Nancy Rowett, Rhode Island School of Design Museum of Art, Providence, RI, Facilitator
Kate Greene, Taft
Mary Sue Hoban,
Pat Sayre, Taft
Nikki Tomkinson, Denver Art Museum, Denver, CO, Recorder
- Participants discussed the challenges of touring young children and raised the point that, not long ago, some museums did not encourage visits by pre-school and kindergarten children.
- Today, small children are welcome, and require tours that hold their attention and give them opportunities to be active in the gallery.
- It’s important to limit such tours to no more than 8 children, and adults.
- Aim to include no more than five works.
- Attention spans are short; consider no more than five minutes to sit and focus on an object.
II. Methods for success:
- Use props in gallery to help children translate from historic object to today.
- May include hats/costumes for children to use.
- Consider hygienic concerns about wearing wigs and other items that may spread lice/germs.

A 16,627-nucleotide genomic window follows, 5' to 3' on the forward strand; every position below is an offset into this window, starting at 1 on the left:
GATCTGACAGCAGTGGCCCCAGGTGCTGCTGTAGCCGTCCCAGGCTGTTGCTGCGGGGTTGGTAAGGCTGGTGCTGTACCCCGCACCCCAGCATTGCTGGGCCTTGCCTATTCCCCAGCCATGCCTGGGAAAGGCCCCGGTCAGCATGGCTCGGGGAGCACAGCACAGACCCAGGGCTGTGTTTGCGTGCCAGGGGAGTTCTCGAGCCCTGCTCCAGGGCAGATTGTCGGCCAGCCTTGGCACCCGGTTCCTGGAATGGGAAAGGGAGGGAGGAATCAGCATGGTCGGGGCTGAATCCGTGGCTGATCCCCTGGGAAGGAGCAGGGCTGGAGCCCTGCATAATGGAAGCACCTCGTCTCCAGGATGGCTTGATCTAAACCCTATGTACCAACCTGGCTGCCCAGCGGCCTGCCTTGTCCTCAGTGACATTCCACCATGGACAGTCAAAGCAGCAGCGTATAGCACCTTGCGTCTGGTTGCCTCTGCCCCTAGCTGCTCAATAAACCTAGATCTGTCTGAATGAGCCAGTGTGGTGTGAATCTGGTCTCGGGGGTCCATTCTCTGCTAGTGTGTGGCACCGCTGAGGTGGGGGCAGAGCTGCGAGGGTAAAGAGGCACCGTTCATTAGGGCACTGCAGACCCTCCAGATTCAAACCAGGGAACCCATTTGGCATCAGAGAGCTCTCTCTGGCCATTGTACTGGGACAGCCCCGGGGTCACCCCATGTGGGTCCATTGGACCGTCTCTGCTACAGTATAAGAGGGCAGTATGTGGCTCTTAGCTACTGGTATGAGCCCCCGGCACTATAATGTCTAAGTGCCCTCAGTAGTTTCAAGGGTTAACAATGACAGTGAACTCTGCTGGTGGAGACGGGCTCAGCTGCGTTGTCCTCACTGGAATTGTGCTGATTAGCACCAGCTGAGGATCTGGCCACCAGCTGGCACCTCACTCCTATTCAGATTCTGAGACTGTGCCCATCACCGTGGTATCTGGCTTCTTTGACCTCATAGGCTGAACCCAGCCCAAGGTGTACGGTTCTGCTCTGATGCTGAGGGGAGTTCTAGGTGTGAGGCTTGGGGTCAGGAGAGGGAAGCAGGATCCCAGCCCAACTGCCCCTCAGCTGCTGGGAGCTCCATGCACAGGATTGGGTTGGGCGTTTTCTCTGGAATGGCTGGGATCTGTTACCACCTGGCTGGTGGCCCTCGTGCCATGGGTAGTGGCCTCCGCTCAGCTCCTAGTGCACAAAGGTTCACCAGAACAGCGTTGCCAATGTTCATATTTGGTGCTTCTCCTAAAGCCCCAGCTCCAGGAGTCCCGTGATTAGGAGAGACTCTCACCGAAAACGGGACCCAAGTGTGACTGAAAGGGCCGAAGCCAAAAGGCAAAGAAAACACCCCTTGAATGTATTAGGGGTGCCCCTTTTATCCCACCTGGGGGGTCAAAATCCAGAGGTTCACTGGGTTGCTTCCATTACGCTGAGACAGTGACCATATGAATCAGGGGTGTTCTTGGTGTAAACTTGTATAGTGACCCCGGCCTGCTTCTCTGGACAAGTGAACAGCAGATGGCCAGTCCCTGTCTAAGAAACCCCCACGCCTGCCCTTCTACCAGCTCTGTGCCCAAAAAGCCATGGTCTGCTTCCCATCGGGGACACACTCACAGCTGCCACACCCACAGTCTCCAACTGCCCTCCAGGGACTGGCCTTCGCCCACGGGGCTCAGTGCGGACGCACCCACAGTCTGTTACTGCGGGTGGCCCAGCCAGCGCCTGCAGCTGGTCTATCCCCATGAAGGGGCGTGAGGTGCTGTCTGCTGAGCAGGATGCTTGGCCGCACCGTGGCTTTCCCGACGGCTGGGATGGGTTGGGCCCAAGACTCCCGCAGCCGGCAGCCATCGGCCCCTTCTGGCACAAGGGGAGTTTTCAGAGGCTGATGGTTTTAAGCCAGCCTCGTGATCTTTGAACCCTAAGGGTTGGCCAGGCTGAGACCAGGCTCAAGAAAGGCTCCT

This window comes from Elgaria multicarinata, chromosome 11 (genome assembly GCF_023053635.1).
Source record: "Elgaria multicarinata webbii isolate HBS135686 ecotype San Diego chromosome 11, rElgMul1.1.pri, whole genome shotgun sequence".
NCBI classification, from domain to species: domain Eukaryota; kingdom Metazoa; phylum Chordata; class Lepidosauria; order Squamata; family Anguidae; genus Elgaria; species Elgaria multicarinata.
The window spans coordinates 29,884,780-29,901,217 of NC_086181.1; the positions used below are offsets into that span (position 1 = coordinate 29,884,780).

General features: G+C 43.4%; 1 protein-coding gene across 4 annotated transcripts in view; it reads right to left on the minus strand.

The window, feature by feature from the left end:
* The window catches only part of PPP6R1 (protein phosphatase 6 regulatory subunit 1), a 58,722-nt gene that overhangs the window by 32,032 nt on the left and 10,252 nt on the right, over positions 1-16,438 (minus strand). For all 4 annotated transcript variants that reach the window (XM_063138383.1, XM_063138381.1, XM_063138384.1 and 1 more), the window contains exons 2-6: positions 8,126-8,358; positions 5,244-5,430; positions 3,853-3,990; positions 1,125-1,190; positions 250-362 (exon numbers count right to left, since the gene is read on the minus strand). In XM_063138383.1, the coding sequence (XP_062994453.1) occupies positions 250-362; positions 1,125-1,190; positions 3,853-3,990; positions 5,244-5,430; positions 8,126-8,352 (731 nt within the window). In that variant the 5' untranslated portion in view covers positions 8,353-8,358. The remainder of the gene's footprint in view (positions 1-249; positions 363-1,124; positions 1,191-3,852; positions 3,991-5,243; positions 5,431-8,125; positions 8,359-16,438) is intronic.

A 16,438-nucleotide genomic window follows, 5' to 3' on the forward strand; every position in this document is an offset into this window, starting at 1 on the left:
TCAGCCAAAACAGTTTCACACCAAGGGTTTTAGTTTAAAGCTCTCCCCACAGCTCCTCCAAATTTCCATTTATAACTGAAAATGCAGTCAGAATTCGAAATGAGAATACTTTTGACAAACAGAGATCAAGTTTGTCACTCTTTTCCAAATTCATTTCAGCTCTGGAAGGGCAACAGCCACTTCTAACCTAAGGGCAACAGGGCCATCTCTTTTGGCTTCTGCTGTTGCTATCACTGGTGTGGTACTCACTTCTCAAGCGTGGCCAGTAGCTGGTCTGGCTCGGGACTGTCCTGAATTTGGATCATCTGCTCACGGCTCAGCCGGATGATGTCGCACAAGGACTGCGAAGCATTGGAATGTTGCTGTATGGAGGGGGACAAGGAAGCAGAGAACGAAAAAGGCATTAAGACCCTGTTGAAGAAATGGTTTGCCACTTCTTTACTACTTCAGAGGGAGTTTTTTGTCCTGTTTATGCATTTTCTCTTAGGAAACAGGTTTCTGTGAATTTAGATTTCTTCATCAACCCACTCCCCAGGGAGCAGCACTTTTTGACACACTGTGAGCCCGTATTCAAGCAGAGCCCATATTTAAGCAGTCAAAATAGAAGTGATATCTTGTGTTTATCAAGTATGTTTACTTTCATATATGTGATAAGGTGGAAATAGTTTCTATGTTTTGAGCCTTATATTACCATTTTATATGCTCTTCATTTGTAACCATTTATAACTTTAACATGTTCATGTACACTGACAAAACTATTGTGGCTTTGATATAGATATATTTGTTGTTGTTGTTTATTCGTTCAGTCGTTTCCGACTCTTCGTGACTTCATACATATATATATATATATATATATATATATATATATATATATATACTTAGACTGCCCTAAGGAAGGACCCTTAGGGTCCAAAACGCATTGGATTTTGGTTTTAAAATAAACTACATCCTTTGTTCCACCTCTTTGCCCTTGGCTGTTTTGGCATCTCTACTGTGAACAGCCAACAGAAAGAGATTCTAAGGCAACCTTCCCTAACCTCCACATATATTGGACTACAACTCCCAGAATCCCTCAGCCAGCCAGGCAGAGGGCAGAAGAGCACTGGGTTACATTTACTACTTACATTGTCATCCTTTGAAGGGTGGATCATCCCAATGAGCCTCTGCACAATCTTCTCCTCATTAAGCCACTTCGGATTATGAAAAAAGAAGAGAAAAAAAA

- Loose fitting clothing works; always make optional.
- Does museum have props for docents to use in the gallery?
- Adapt “Where’s Waldo” idea (scavenger hunt), looking for objects in art, based on paper visuals and props.
- Docents can wear aprons or have pockets to carry props.
- No props? Children may create sounds they perceive in art, by slapping hands on legs to sound like horses; drum the floor, etc.
- Kids can also imitate action that they see in paintings; examples: marching, and imitating animal behaviors and features.
- Engage children in discussions: Are you wearing something round (other shapes)?
- Where do you see red (other colors)?
- What do you see, hear, smell when you look at this painting?Engage children with art books/stories in front of art work. Example, The Cats Gallery of Western Art, shows famous paintings with cat faces, and can lead to talks about real versus pretend.
- Kids can recreate what they see in artwork, by posing.
- Every child has opportunity to participate and create.
- Kindergarten students can choose among poster reproductions of artwork offered to them, then find the original in the gallery and stand in front of it, to talk about it.
- Using outdoor sculpture in fair weather can allow children more freedom.
- Some museums have items that can travel to classrooms.